This elimination diet tackled all of the top food allergies. So, the impressive results weren’t all that surprising. But if you want my opinion, this research only scratches the surface.
I always screen my patients comprehensively for food sensitivities in addition to allergies. And I always use the ALCAT test.
(You can order the ALCAT testing kit yourself either online at www.CellScienceSystems.com, or by calling 1-800-872-5228 ext. 808. They’ll arrange for a blood draw and set you up with a practitioner who can discuss the results of your test with you.)
I recommend the “100 Food Panel” at the minimum—but if you can afford it, consider a more comprehensive test. If you suffer from chronic heartburn, it really is one of the smartest investments you can make.
Bear in mind, though, that diet is just one potential consideration in play. Because the fact is, there’s a clear biological explanation for why heartburn hits harder as you age. And the reason might surprise you.
Too much acid? More like not enough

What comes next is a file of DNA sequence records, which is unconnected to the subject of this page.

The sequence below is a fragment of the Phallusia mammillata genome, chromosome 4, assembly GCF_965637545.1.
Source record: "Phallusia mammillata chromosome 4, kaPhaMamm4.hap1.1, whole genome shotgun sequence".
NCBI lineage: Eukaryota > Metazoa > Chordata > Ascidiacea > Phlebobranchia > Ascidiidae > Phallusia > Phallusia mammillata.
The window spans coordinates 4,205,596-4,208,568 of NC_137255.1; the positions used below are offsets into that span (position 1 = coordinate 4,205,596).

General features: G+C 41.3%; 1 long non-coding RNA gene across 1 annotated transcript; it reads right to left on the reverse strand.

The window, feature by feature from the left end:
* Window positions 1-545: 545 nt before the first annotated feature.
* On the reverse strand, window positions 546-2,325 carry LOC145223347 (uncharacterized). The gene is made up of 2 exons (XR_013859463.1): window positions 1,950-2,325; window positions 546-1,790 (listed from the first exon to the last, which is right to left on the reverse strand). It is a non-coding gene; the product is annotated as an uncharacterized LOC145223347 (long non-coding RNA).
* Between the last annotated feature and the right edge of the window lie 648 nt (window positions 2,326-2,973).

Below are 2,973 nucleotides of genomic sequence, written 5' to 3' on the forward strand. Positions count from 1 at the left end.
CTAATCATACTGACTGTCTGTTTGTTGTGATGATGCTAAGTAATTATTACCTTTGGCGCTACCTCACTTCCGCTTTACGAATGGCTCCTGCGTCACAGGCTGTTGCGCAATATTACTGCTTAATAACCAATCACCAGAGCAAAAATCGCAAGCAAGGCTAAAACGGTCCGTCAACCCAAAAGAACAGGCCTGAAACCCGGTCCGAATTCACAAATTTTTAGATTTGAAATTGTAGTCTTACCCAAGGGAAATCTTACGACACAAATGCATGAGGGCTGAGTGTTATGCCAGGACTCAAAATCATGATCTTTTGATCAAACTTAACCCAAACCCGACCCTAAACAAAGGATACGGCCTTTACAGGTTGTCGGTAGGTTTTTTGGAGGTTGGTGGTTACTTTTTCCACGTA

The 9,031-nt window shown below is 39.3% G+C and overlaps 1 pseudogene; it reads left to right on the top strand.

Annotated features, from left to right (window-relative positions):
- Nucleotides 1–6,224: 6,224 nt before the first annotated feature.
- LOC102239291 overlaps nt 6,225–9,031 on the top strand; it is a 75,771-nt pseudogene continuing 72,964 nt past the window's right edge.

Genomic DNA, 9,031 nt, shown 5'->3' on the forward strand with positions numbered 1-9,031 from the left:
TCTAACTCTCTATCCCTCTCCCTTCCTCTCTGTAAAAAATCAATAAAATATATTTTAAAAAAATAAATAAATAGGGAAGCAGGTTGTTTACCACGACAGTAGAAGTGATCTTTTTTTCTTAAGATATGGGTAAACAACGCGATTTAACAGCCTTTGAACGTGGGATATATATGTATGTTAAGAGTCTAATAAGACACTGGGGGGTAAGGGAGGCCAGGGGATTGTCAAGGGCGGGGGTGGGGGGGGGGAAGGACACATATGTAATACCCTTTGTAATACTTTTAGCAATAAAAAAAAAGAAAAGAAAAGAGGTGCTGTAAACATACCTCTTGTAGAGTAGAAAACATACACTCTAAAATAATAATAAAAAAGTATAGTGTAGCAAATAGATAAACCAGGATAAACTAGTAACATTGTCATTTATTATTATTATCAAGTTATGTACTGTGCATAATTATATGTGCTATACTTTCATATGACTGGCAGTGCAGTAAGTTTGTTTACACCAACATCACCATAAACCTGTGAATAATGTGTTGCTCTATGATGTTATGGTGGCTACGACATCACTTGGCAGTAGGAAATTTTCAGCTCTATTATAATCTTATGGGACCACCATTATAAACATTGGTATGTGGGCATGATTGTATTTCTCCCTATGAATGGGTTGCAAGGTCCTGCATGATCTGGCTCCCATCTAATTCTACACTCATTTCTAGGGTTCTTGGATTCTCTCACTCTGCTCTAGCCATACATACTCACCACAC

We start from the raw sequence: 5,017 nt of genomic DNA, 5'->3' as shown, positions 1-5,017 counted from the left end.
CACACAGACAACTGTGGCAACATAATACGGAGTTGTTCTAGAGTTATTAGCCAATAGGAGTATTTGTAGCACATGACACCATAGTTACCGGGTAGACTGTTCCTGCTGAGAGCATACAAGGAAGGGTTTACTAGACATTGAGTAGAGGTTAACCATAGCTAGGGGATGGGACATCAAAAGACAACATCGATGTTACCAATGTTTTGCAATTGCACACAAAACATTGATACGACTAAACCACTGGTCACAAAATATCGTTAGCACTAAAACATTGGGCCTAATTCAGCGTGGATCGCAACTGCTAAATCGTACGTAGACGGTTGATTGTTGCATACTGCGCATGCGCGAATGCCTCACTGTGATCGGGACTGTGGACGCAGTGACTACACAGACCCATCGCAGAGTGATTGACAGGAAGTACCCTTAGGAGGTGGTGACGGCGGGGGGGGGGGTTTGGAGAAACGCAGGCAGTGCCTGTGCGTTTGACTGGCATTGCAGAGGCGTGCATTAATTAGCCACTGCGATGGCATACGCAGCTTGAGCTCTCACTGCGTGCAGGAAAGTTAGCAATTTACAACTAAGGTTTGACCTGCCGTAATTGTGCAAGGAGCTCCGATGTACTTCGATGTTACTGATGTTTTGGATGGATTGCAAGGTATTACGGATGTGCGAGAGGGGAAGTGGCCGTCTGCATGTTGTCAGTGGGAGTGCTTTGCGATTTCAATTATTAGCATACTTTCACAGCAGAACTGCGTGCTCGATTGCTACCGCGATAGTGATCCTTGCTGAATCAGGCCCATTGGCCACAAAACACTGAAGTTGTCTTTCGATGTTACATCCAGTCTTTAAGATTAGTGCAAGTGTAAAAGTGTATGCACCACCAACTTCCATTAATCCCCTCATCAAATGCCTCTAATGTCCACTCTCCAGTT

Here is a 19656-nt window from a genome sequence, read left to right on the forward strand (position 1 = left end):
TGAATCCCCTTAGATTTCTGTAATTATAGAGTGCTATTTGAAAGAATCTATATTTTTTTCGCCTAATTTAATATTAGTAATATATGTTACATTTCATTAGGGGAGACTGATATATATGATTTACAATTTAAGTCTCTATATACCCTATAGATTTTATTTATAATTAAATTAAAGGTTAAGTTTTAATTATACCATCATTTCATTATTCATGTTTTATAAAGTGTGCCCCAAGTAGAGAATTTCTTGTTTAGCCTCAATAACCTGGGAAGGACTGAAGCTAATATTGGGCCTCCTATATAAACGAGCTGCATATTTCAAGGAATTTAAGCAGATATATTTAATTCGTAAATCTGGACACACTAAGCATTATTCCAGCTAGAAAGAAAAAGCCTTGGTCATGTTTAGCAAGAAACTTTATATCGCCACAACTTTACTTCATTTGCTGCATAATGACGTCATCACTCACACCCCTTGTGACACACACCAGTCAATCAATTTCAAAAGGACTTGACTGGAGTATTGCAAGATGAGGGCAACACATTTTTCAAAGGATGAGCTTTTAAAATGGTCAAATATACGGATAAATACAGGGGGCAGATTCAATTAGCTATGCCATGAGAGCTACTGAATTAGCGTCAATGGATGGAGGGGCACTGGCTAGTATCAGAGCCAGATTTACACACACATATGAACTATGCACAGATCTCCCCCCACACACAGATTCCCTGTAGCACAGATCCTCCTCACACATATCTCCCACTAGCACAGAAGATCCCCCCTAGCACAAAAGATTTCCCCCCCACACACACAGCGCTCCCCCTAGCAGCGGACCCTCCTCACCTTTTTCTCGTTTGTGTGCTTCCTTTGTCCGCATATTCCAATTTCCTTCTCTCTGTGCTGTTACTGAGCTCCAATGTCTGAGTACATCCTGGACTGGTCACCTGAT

Think about it: GERD disproportionately affects older people. Yet, this same portion of the population has significantly lower levels of stomach acid—not higher.
In fact, hydrochloric acid (HCl) production can plummet as much as 75 percent with age. And the symptoms of this should sound very familiar: indigestion, bloating, and heartburn.
But that’s not all. Low HCl also interferes with your body’s ability to fend off harmful bacteria. And it impedes vitamin absorption and protein digestion. Which can result in deficiencies in a number of key bone- and blood-building nutrients, including iron, calcium, magnesium, and B12.
Needless to say, acid-blocking drugs only make things worse… much worse.